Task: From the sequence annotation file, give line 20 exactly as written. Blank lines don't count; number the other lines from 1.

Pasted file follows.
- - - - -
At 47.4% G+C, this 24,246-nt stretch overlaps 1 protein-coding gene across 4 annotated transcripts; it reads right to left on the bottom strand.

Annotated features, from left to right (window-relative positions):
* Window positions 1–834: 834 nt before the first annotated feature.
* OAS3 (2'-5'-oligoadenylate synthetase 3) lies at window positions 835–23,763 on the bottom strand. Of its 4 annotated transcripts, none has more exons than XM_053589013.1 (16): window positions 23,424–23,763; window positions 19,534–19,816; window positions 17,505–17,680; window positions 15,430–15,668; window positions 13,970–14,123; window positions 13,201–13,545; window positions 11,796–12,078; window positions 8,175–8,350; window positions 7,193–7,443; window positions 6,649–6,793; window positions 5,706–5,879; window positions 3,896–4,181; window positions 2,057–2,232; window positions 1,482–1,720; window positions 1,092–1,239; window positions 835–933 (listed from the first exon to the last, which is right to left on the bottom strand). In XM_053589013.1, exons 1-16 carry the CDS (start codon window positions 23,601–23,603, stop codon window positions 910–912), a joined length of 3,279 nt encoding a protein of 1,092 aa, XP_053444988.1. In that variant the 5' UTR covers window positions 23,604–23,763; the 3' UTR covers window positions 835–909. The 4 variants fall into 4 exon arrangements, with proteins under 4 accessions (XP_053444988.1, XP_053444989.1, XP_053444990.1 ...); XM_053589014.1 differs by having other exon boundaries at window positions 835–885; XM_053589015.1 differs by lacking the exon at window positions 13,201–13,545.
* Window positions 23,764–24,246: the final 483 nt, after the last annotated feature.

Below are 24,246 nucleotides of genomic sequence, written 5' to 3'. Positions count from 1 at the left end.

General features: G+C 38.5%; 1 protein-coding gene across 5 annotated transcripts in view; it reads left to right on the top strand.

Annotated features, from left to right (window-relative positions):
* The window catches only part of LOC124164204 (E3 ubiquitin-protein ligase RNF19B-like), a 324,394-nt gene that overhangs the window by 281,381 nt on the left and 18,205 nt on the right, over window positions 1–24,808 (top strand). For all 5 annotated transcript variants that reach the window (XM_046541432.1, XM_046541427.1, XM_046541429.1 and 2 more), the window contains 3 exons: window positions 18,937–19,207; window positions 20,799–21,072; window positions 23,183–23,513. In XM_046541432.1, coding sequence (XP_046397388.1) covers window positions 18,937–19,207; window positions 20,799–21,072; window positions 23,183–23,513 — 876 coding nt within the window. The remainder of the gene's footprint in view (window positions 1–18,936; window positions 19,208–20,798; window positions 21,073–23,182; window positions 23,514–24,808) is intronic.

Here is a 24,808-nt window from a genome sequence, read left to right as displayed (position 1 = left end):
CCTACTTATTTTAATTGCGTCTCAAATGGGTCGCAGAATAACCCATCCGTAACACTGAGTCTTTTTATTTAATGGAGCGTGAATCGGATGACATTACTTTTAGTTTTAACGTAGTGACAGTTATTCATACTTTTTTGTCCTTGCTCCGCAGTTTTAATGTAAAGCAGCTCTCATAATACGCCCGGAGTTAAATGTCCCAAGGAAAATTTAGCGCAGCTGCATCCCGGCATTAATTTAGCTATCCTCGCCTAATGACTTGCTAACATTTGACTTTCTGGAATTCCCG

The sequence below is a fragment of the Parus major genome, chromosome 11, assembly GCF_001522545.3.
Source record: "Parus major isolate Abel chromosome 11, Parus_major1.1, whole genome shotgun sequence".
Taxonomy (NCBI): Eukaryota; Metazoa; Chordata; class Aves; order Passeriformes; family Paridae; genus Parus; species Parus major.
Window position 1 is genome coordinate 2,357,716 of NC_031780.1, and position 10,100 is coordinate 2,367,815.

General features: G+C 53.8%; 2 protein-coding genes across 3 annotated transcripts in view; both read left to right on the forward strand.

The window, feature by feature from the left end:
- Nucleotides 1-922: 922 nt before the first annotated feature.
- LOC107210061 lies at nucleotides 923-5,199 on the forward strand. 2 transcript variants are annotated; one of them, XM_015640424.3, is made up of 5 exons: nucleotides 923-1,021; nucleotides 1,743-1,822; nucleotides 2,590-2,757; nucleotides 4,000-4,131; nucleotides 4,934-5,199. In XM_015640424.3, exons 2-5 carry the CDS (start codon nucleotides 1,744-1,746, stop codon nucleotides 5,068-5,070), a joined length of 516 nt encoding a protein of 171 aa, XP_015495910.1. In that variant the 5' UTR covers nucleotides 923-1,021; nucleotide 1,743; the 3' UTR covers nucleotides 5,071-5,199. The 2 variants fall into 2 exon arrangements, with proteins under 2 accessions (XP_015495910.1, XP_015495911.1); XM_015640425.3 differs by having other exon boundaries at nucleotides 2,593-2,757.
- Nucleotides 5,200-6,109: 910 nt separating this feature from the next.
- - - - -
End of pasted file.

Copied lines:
- Nucleotides 5,200-6,109: 910 nt separating this feature from the next.